Prerequisites: ENGLISH 225 or DISC 200, ENGLISH 317.

ENGLISH 423 Renaissance Literature II Credits: 3

English literature from 1600 to the beginning of the Restoration, including the works of Donne, Jonson, Milton and other contemporaries.

Prerequisites: ENGLISH 225 or DISC 200, ENGLISH 317.

ENGLISH 425 18th-Century British Literature II Credits: 3

British literature in its critical and historical context from 1750 to 1798. The writers studied may include Blake, Burney, Collins, Johnson, and Gray.

Prerequisites: ENGLISH 225 or DISC 200, ENGLISH 317.

ENGLISH 426 The Victorian Period Credits: 3

An intensive study of selected writers (such as Arnold, Braddon, the Brontes, the Brownings, Dickens, Darwin, Eliot, Gaskell, Hardy, Ruskin, and the Rossettis) organized around literary themes and/or cultural issues important to the Victorian period.

Prerequisites: ENGLISH 225 or DISC 200, ENGLISH 327.

ENGLISH 427 Contemporary Poetry Credits: 3

Study of works by contemporary poets (post World War II), such as Auden, Bishop, Hayden, Berryman, Rukeyser, Larkin, Rich, Plath, Heaney, Boland, Komunyakaa.

Prerequisites: ENGLISH 225 or DISC 200.

ENGLISH 428 20th-Century American Literature Credits: 3

An intensive study of either selected major American writers in the 20th century or of 20th-century literary movements.

Prerequisites: ENGLISH 225 or DISC 200, ENGLISH 321.

ENGLISH 429B Advanced Screenwriting Credits: 3

This course provides students with advanced theory in narrative screenwriting, training in industry standard script analysis (called "coverage") and story editing. Students will be required to draft, revise and workshop a short film screenplay or will focus on a feature screenplay, delivering a draft and revision of the first act and a detailed outline for the rest of the script. Students will workshop feature screenplays in small groups, emphasizing the art of constructive story editing.

Prerequisites: ENGLISH 225 or DISC 200, ENGLISH 339 or COMM-ST 354.

ENGLISH 431 18th-Century British Literature Credits: 3

British literature from the mid to late 18th century. Selected writers may include Blake, Burney, Collins, Equiano, Fielding, Gray, Johnson, Sheridan, and Wollstonecraft.

Prerequisites: ENGLISH 225 or DISC 200.

ENGLISH 432WI Advanced Creative Writing Prose Credits: 3

A course for advanced students of fiction writing. Open to students who have taken English 312 or its equivalent. The class will proceed through analysis of models, discussion of general principles, critique of student work. Students will simultaneously be encouraged to experiment and to refine the form and subjects best suited to their talents. Emphasis will remain on the short story, though there may be units in other forms--novella, film script, the non-fiction essay.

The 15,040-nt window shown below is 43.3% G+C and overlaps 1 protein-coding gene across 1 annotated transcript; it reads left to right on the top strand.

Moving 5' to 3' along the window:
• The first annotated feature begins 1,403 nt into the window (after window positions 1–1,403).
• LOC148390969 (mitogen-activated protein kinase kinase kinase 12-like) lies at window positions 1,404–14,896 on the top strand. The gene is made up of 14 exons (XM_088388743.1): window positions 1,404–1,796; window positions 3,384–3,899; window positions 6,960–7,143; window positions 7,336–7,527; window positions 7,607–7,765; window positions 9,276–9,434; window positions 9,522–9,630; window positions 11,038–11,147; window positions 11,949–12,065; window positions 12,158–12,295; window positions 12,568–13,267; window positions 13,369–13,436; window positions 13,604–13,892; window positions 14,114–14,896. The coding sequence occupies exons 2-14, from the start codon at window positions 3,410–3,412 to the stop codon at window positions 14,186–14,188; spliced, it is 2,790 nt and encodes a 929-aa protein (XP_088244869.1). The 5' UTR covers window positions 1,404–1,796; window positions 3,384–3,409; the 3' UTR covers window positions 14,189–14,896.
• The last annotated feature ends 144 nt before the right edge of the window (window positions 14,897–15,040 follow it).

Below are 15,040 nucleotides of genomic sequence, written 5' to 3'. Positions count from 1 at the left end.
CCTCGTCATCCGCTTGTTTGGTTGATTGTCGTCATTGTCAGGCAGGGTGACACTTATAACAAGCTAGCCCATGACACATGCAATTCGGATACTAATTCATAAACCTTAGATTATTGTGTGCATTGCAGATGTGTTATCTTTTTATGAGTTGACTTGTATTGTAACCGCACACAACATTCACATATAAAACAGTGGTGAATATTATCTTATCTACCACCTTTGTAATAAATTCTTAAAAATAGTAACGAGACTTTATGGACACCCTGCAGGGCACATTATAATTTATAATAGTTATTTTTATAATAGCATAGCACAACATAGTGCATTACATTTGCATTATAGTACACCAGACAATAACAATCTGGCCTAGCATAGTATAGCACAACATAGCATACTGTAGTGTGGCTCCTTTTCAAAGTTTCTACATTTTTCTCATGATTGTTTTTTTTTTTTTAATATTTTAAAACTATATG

Prerequisites: ENGLISH 225 or DISC 200, RooWriter.

ENGLISH 433 Histories Of Writing, Reading, And Publishing Credits: 3

A study of selected topics concerning the material practices of writing, reading, and publishing within specific cultural and historical contexts. Issues examined may include authorship, education, information technologies, libraries, literacy, periodicals, popular literature, publishers, and communities of readers.

Prerequisites: ENGLISH 225 or DISC 200, one appropriate introductory course at the 300 level.

ENGLISH 434 Postcolonial Literature Credits: 3

An exploration of postcolonialism through the study of literary and theoretical texts created by or representing peoples whose historical experience has been decisively shaped by the experience or legacies of colonialism. Texts will be drawn from a variety of genres and from several countries. The course will consider several definitions of postcolonialism and related terms such as cosmopolitanism, hybridity, diaspora, and nationalism.

Prerequisites: ENGLISH 225 or DISC 200.

ENGLISH 435WI Advanced Creative Writing Poetry Credits: 3

An advanced poetry workshop that includes intensive reading of contemporary poetry and aims at each student creating a portfolio of publishable poems. The focus of the course will vary to address a variety of topics such as metaphor and closure; imitation and the line; form and voice. May be repeated once for credit.

Prerequisites: ENGLISH 225 or DISC 200, ENGLISH 315, RooWriter.

ENGLISH 436WI Poetic Forms Credits: 3

An advanced creative writing course that focuses on intensive study of and practice in metrics and traditional and nonce forms. May be repeated once for credit.

Prerequisites: ENGLISH 225 or DISC 200, ENGLISH 315, RooWriter.

ENGLISH 437WI Prose Forms Credits: 3

The making of a work of prose requires expertise with the structure of the chosen form, and an understanding of the relationship of form to content. This class teaches the techniques for planning and drafting major prose forms which could include the very-short story, the story, novella, novel, linked-story collection, episodic novel, essay novel, the play, the creative nonfiction book, and others. Students will learn how to create particular prose forms and how to use content as a guide to inventing new forms. We will examine some of the best examples of both traditional and newly invented forms by writers such as Anton Chekhov, Katherine Anne Porter, Tim O'Brien, and Sandra Cisneros.